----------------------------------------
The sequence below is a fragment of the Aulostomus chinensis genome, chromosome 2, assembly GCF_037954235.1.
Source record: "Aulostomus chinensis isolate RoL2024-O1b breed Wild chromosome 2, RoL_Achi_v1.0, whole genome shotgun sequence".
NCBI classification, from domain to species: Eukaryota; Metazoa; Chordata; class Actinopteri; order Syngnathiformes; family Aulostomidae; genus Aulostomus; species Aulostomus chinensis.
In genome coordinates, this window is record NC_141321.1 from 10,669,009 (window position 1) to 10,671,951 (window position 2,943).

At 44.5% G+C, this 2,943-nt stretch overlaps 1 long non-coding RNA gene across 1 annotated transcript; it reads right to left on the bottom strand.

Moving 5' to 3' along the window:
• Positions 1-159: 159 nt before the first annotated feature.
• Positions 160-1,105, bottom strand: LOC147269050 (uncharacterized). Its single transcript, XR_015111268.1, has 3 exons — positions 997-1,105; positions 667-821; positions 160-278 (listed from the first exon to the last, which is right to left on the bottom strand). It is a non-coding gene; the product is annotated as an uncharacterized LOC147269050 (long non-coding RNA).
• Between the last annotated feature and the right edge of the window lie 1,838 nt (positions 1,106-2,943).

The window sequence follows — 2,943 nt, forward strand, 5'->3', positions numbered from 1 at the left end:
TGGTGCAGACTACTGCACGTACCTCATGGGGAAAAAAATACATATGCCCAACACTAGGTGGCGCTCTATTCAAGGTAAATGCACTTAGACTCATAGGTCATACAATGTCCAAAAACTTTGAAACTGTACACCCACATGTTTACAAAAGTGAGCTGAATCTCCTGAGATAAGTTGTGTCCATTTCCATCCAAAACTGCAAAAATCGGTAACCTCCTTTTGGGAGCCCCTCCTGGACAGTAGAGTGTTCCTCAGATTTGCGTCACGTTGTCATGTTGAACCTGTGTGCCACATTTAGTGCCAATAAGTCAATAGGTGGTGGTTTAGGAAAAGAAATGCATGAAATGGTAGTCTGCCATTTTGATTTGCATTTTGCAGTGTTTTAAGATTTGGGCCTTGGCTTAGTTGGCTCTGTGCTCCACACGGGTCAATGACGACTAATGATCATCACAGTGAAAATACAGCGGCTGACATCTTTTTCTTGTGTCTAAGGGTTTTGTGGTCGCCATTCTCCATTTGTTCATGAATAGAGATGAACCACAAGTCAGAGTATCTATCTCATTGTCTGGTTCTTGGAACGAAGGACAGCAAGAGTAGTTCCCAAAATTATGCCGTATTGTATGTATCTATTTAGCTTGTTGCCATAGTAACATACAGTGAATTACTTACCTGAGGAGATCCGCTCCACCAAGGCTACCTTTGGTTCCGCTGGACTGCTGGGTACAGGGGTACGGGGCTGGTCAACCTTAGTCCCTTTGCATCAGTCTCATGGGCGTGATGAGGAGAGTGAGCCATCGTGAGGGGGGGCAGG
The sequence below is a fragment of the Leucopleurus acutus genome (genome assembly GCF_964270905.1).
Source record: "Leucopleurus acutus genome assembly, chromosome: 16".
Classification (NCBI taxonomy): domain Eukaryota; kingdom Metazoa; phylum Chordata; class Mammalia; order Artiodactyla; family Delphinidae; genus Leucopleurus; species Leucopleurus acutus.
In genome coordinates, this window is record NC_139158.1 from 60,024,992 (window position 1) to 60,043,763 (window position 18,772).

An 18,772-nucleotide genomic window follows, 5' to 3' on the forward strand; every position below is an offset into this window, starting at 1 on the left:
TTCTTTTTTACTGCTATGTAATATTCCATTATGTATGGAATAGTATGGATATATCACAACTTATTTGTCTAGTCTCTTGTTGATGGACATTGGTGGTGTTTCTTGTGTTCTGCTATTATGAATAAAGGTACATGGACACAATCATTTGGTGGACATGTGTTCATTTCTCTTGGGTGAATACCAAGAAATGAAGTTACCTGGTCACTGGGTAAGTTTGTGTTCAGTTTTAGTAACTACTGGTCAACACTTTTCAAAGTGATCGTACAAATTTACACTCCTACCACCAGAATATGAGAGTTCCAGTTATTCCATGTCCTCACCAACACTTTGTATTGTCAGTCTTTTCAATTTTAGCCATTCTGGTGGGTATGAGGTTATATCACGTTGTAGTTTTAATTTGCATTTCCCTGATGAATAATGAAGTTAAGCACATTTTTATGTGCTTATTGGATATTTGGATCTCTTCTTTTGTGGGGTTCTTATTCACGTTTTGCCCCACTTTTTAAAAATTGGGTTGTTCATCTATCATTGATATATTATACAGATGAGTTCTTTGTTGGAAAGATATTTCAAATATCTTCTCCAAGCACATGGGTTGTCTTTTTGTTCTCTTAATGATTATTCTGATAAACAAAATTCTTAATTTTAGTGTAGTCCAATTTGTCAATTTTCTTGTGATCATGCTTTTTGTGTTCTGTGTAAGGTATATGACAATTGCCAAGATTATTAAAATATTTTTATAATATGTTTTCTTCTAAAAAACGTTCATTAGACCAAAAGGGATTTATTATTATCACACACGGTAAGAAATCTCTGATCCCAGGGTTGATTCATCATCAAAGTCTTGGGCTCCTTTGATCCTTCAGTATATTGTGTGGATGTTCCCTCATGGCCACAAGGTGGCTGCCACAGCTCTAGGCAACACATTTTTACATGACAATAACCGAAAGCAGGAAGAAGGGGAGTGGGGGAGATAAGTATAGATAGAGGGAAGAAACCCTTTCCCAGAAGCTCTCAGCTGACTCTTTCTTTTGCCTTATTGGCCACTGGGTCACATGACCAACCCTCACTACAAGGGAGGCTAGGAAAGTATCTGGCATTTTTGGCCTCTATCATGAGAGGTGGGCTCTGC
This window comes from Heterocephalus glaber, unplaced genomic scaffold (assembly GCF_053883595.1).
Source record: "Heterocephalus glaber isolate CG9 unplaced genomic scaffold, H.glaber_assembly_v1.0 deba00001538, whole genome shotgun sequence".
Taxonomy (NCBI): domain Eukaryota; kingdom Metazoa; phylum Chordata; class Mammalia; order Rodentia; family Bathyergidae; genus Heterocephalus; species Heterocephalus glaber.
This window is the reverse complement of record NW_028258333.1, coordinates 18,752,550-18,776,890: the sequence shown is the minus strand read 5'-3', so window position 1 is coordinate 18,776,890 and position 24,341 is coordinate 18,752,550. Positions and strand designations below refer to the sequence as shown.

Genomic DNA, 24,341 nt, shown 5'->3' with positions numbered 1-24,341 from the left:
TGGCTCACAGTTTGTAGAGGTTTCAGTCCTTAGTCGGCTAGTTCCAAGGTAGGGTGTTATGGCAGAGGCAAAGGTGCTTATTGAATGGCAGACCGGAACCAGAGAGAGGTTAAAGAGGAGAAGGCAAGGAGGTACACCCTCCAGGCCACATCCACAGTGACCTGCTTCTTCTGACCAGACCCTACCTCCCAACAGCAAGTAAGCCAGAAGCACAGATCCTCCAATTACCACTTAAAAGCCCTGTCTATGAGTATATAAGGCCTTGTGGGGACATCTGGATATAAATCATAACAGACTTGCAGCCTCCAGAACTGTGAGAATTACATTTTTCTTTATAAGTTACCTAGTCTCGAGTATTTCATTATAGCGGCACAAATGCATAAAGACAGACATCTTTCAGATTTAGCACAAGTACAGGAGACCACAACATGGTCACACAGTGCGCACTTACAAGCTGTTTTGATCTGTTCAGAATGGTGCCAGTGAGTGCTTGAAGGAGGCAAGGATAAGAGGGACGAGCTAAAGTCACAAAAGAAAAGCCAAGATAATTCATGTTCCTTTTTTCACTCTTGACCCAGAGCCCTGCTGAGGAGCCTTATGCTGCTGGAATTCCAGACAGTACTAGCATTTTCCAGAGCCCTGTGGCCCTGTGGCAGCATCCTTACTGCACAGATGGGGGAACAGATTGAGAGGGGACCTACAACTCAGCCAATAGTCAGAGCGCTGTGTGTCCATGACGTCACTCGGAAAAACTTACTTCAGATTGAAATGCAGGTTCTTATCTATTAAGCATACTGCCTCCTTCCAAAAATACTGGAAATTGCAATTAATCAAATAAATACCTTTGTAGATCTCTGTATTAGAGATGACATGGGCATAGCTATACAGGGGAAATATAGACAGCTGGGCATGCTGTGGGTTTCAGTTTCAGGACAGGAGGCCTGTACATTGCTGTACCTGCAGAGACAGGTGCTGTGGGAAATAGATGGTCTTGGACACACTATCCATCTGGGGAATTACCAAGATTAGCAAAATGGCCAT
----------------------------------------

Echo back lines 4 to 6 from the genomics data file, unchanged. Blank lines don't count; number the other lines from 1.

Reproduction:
In genome coordinates, this window is record NC_141321.1 from 10,669,009 (window position 1) to 10,671,951 (window position 2,943).

At 44.5% G+C, this 2,943-nt stretch overlaps 1 long non-coding RNA gene across 1 annotated transcript; it reads right to left on the bottom strand.

Moving 5' to 3' along the window: